Full Bore

A game by Whole Hog Games for PC and Linux, originally released in 2013.
Full Bore is an action-puzzle game about boring boars… not uninteresting boars, mind you, but rather boars who bore… or pigs that dig if you prefer rhymes to homophones. At the outset, you are able to select between a boar named Frederick or a sow named Hildi, although the goals for both are the same. You will be traversing a block-based subterranean environment in search of gems, solving numerous environmental puzzles, and perhaps learning a bit of the history of the boar world. Boar lore, if you will.

The game begins with your favored hairy beast napping in a pastoral glen and shortly thereafter wandering into a clearing. A few seconds later, the ground literally explodes beneath your feet and you fall deep, deep underground. You awaken to find yourself in a highly technological area, which acts as a tutorial to explain your movement abilities.

Once you learn about basic environmental navigation, you discover a rocket that promises to launch you out of this strange area… except that it crashes on the way up, landing you inside the vault of a very large and powerful boar who runs the Full Boar Mining company (and who employs shortsighted moles as clerical support). He immediately accuses you of stealing all of the gems in his vault, and sends you to work in the mines to fulfill your restitution.

At this point, you are given no further direction, and you are left with a large sprawling world before you waiting to be explored. Free exploration is atypical among puzzle platformers, as developers tend to slowly introduce new mechanics, and lock players into areas where those mechanics are used before allowing them to move on.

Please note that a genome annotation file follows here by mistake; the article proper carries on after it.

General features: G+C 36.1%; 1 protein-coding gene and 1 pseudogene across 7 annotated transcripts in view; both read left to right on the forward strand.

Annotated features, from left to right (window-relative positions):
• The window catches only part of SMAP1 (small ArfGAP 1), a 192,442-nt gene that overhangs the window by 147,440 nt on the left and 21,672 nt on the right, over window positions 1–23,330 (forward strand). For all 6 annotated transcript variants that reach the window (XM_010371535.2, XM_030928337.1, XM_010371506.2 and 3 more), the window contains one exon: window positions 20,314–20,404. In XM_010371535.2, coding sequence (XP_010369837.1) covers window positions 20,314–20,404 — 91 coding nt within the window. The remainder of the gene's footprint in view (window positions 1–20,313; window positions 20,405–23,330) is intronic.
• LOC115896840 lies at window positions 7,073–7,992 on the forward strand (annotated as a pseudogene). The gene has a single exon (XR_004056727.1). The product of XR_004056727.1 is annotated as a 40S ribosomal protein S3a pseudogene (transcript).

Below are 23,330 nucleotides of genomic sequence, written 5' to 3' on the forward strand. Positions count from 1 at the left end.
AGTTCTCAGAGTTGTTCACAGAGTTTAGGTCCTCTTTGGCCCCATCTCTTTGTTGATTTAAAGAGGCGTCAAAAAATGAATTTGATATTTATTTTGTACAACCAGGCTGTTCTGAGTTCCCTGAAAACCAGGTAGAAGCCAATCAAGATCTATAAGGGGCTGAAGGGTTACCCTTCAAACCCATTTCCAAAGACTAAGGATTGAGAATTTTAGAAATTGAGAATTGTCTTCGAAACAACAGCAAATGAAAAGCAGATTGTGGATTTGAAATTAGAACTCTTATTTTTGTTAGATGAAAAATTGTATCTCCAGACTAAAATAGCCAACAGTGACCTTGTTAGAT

In Full Bore, however, you are free to travel to any area on the map that you are skilled enough to reach, and there are numerous areas and rooms to explore, many of which are hidden. A few plot-driven tasks block your access to new environments, but the area that is available from the start is quite large… large enough that you need a map to properly navigate it.

On one hand, free exploration allows the player to take on the world as he chooses, but this amount of freedom in a puzzle-based game can be overwhelming. Methods for puzzle solving are not doled out to the player in a logical order, nor is the player forced to solve easier puzzles before moving into more challenging areas. In fact, the player is given almost no direction as to how to proceed.

Light puzzle solving is required to simply navigate the environment, with specific rooms dedicated to more complex puzzle-solving runs, many of which only allow progress in one direction. So, the player may run from an open free-to-explore, no-penalty area into a structured puzzle area which requires that they solve a set of puzzles before proceeding.

Many gems may be missed if puzzle solutions are not executed properly, giving players a way to bypass complex puzzles. From an exploration standpoint, this gives the player a reason to return to the area once they have gotten better at the game. From a reward standpoint, this frequently calls the player’s intelligence into question, as miscomprehending a puzzle and passing up a gem is essentially admitting failure. You know going into a puzzle that you have all of the tools that you need to solve it, but you may not have learned the nuances that you need to solve that specific puzzle… and there’s a lot to learn.

Movement is entirely grid-based, and tapping to the left or right will see the boar move one space in that direction, or you can hold the button to move in a straight line. Climbing can only be done by mounting 1-block high boxes to your left or right. You cannot climb straight up, which means that most upward movement is done staircase-style, either climbing up a series of blocks, or jumping back and forth between alternating scaffolding.

While you can’t climb straight up, you can fall straight down, which means that it’s very much possible to get yourself stuck and unable to get back to where you just were, and many of the game’s puzzles are built around this fact. You can drop down through a one-way platform, but you must climb back up from the side. Because of the ease of getting yourself stuck, a teleport button is included that warps you back to the last checkpoint, resetting the puzzle in the process.

There are several varieties of dirt and blocks, each with its own properties and behaviors, and understanding how each of them works – often in tandem – is the key to solving the game’s many puzzles. Puzzle solutions often require that you perform multiple digs or block pushes in succession to arrive at the correct solution. Fortunately, you can always teleport back to the most recent doorway or checkpoint if you blow a puzzle solution, and checkpoints tend to appear just before each gem.